On this occasion, the Government has called for marches "for life", a kind of umbrella term for the changes it promotes on several fronts. And it has not only promoted the call with a call, but with concrete incentives. For example, organizing and publicizing the closing concert of the mobilizations in the central Plaza de Bolívar in Bogotá, led by the famous rock group Aterciopelados.

For those who work the land in the territories, for those who form collectives to raise their voices, for those who lead cultural and creative processes in the regions, for those who join the culture of peace, #NosMovemosPorLaVida this September 27. Let's go to the square!

— MinInterior Colombia (@MinInterior) September 25, 2023

Music summons precisely another of the sectors most traditionally related to Petro, youth. It was the younger ones who voted for him the most, and it is in that demographic group that he has the best opinion in the polls. Young people were also the majority in the demonstrations of 2019 and 2021, a social outbreak that cornered the Government of the right-wing Iván Duque and that promoted the presidential aspiration of Petro in 2022, since he had become head of the opposition after having scratched power.

The recent announcement that one of the victims of police abuses in these mobilizations, Gareth Sella, will be the Deputy Minister of Youth of the new Ministry of Equality, is another sign of Petro's return to his social bases. In the campaign, Petro promised not only to watch over these victims, but to ensure the freedom of dozens of young people who were detained for participating in the protests, in several cases for processes with irregularities. Obtaining that task has been difficult both in Congress and before the courts, and hence the appointment of Sella as head of all public policy of youth is an especially relevant wink for another group that has historically been close to Petro.

Gareth Sella in May 2022.Camilo Rozo

And not only him but, even more clearly, his party's candidate for mayor of Bogotá, former senator Gustavo Bolívar. The former television scriptwriter, who told this newspaper that "the survival of the Historic Pact [the coalition of political parties and movements for which Petro was elected] depends on his electoral success, directly supported the young people who were mobilizing against the Duque government. He made collections to obtain helmets, shields, goggles and gas masks for the so-called First Line, an organized group of young people in charge of protecting other demonstrators from the attacks of the Mobile Anti-Riot Squadron (ESMAD) of the Police, and to which Sella belonged.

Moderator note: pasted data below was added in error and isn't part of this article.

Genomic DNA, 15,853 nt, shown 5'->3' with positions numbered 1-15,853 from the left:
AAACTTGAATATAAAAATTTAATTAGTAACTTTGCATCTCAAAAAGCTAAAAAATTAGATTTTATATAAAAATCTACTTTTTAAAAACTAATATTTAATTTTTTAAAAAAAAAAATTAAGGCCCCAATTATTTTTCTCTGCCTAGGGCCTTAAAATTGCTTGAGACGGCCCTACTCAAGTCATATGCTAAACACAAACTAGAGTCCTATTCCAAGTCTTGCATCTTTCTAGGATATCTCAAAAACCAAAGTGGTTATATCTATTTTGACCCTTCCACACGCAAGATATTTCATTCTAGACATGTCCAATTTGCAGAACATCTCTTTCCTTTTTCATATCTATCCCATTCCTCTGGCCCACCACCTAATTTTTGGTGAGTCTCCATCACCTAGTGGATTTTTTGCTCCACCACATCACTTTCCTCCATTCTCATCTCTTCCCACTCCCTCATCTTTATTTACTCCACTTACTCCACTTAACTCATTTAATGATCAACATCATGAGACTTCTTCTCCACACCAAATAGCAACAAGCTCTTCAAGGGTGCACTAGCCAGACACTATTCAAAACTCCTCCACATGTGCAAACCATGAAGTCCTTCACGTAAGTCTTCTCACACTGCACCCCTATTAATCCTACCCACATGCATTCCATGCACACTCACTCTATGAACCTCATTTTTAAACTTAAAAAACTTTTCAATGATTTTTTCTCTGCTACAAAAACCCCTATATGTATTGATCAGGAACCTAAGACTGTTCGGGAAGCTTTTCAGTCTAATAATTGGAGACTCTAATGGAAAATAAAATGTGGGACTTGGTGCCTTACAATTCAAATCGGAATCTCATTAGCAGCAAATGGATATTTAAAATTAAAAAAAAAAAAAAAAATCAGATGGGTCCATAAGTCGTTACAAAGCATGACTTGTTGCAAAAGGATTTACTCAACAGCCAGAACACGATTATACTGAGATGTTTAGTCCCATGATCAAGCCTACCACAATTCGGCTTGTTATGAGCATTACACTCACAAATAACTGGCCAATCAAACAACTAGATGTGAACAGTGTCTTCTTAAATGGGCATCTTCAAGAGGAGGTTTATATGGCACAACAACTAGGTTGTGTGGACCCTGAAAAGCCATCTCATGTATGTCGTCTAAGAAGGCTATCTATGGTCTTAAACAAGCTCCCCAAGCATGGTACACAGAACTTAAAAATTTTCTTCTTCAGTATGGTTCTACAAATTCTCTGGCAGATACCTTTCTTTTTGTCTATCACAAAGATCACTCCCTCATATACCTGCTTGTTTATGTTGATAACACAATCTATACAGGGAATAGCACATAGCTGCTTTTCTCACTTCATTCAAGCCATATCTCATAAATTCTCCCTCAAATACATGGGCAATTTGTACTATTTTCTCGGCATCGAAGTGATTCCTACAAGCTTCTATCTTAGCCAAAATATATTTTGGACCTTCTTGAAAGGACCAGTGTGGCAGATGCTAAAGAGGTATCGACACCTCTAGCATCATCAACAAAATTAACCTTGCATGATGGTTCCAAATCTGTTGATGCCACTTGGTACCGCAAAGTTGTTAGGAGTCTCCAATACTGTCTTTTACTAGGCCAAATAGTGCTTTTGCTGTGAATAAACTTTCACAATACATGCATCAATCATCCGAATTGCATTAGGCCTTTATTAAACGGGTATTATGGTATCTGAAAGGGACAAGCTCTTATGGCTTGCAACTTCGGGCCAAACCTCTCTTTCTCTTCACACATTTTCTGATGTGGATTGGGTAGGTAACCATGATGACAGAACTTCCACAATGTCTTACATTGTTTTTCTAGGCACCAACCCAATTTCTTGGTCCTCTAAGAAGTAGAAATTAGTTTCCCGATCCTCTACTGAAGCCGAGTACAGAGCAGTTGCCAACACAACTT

That initiative earned him strong criticism from the government of the time and its allies on the right, but it also won him the sympathy of many of the young demonstrators and their families and relatives. Just a month before reaching the polls, Bolivar has said he will attend the mobilizations called by Petro. The government candidate has said that it is not an electoral demonstration, which would be prohibited because it would be financed with public resources, but the marches themselves, and the "taking of Bogotá" that the government will make in the following days have been criticized by his political rivals.

Supporters of Petro during a march on June 7. NATHALIA ANGARITA

"The meetings of the national government in Bogotá are made to benefit the campaign of his party," candidate Carlos Fernando Galán, leader in the polls, said in X —formerly Twitter— . The former director of the Police and right-wing candidate Jorge Luis Vargas called for a cacerolazo of rejection, this Wednesday, at seven o'clock at night. Independent Juan Daniel Oviedo, who on Tuesday received the news that he is not officially disqualified from being candidates, said that the president "is intervening in politics." The candidate of Uribismo and Minister of Defense during the mobilizations of 2019 and 2021, Diego Molano, has said that the marches are "the procession of terror."

Petro has moved on. The votes on October 29 will be read by many as an assessment of his mandate, a barometer of popular support, although they obey to a greater extent local logics. Losing Bogota, the city he himself governed a decade ago and which paved the way for him to the presidency, would be a heavy blow. The strength of the marches on Wednesday will be a sign of how many forces Petro and Bolivar have, mobilizing the sectors most related to the Government and waving the flags that launched Petro to the presidency, in the final month of the campaign.

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Source: elparis

All news articles on 2023-09-27